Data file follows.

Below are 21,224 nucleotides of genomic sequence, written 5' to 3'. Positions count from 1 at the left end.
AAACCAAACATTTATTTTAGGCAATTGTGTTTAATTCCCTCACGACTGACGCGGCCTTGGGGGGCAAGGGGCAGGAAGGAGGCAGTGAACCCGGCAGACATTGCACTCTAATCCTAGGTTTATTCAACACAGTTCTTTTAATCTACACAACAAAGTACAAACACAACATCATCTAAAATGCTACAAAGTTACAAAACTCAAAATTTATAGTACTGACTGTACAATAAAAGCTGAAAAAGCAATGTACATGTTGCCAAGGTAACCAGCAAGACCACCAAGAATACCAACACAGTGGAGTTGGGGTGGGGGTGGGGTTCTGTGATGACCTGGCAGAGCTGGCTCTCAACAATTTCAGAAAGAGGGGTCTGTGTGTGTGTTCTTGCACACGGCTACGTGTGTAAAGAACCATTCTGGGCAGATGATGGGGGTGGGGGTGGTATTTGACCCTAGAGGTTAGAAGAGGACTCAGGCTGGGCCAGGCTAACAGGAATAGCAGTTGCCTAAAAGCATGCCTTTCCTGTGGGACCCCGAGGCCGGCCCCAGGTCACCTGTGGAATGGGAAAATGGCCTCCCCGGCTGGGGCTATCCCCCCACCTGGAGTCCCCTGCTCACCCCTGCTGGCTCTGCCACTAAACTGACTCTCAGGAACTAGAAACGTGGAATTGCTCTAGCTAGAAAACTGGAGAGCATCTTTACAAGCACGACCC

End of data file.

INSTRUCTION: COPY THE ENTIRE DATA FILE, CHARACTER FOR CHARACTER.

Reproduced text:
Below are 21,224 nucleotides of genomic sequence, written 5' to 3'. Positions count from 1 at the left end.
AAACCAAACATTTATTTTAGGCAATTGTGTTTAATTCCCTCACGACTGACGCGGCCTTGGGGGGCAAGGGGCAGGAAGGAGGCAGTGAACCCGGCAGACATTGCACTCTAATCCTAGGTTTATTCAACACAGTTCTTTTAATCTACACAACAAAGTACAAACACAACATCATCTAAAATGCTACAAAGTTACAAAACTCAAAATTTATAGTACTGACTGTACAATAAAAGCTGAAAAAGCAATGTACATGTTGCCAAGGTAACCAGCAAGACCACCAAGAATACCAACACAGTGGAGTTGGGGTGGGGGTGGGGTTCTGTGATGACCTGGCAGAGCTGGCTCTCAACAATTTCAGAAAGAGGGGTCTGTGTGTGTGTTCTTGCACACGGCTACGTGTGTAAAGAACCATTCTGGGCAGATGATGGGGGTGGGGGTGGTATTTGACCCTAGAGGTTAGAAGAGGACTCAGGCTGGGCCAGGCTAACAGGAATAGCAGTTGCCTAAAAGCATGCCTTTCCTGTGGGACCCCGAGGCCGGCCCCAGGTCACCTGTGGAATGGGAAAATGGCCTCCCCGGCTGGGGCTATCCCCCCACCTGGAGTCCCCTGCTCACCCCTGCTGGCTCTGCCACTAAACTGACTCTCAGGAACTAGAAACGTGGAATTGCTCTAGCTAGAAAACTGGAGAGCATCTTTACAAGCACGACCC